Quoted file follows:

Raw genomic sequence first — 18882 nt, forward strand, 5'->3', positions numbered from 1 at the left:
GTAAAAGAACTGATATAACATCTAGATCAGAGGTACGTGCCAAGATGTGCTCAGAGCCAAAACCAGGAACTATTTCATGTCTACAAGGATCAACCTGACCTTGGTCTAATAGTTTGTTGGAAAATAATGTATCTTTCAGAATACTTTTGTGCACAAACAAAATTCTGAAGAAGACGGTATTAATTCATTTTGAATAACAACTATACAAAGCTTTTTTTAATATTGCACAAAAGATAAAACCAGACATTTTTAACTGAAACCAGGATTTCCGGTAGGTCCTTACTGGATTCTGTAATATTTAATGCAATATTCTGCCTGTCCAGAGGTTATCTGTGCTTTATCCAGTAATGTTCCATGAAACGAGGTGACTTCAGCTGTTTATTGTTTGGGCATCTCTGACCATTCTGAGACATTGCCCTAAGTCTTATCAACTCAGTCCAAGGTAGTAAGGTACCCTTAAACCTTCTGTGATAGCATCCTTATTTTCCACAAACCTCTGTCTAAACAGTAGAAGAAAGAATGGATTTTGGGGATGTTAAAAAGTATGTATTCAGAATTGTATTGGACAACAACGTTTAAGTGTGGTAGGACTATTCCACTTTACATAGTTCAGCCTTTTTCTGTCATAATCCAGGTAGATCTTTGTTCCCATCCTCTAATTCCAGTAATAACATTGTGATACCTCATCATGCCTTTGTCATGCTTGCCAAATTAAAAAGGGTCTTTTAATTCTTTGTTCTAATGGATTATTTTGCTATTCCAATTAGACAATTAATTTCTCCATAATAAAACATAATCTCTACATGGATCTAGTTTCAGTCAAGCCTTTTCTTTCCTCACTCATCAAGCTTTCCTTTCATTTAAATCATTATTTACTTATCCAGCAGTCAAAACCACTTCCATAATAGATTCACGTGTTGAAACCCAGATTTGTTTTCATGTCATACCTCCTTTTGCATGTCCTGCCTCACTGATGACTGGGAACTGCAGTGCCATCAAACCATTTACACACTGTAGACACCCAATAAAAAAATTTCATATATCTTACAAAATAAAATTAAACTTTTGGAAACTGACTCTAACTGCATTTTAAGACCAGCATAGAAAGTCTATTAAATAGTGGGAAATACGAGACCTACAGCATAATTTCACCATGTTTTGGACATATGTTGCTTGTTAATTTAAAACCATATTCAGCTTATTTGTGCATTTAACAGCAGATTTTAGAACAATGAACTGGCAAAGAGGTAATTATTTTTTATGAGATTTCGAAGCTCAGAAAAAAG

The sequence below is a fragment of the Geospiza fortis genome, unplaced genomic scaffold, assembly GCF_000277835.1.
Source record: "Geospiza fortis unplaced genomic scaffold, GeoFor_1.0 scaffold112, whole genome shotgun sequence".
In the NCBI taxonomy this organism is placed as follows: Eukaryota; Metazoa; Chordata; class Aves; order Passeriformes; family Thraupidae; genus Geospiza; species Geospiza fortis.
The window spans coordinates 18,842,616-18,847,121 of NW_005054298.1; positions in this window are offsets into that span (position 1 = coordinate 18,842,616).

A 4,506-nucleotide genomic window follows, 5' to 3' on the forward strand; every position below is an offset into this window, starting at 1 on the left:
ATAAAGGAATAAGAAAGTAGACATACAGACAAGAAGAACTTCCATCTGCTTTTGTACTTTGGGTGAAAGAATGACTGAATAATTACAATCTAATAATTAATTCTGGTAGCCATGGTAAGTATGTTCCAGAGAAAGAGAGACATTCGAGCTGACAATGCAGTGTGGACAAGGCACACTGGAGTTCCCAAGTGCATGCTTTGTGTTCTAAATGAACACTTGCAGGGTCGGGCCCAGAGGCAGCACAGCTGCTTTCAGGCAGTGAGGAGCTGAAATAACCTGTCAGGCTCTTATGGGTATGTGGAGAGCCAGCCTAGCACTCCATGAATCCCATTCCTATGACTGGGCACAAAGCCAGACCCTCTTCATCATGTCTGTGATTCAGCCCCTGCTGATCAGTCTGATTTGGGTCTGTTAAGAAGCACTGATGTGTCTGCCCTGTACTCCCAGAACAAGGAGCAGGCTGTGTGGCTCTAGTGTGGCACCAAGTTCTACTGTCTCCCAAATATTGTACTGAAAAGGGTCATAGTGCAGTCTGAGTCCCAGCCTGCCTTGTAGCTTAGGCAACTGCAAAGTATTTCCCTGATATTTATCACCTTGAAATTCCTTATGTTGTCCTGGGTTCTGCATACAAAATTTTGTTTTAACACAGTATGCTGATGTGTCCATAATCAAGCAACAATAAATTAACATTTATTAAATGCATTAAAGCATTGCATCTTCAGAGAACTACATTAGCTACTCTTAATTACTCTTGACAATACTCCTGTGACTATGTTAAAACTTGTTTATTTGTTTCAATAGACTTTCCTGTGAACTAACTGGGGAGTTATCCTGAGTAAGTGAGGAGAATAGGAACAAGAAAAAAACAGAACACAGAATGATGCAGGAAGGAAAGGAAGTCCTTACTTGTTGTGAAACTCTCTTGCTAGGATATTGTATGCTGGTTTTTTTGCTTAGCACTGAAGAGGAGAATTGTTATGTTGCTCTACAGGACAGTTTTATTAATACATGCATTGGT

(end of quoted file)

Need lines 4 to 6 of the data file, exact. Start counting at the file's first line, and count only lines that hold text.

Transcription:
Source record: "Geospiza fortis unplaced genomic scaffold, GeoFor_1.0 scaffold112, whole genome shotgun sequence".
In the NCBI taxonomy this organism is placed as follows: Eukaryota; Metazoa; Chordata; class Aves; order Passeriformes; family Thraupidae; genus Geospiza; species Geospiza fortis.
The window spans coordinates 18,842,616-18,847,121 of NW_005054298.1; positions in this window are offsets into that span (position 1 = coordinate 18,842,616).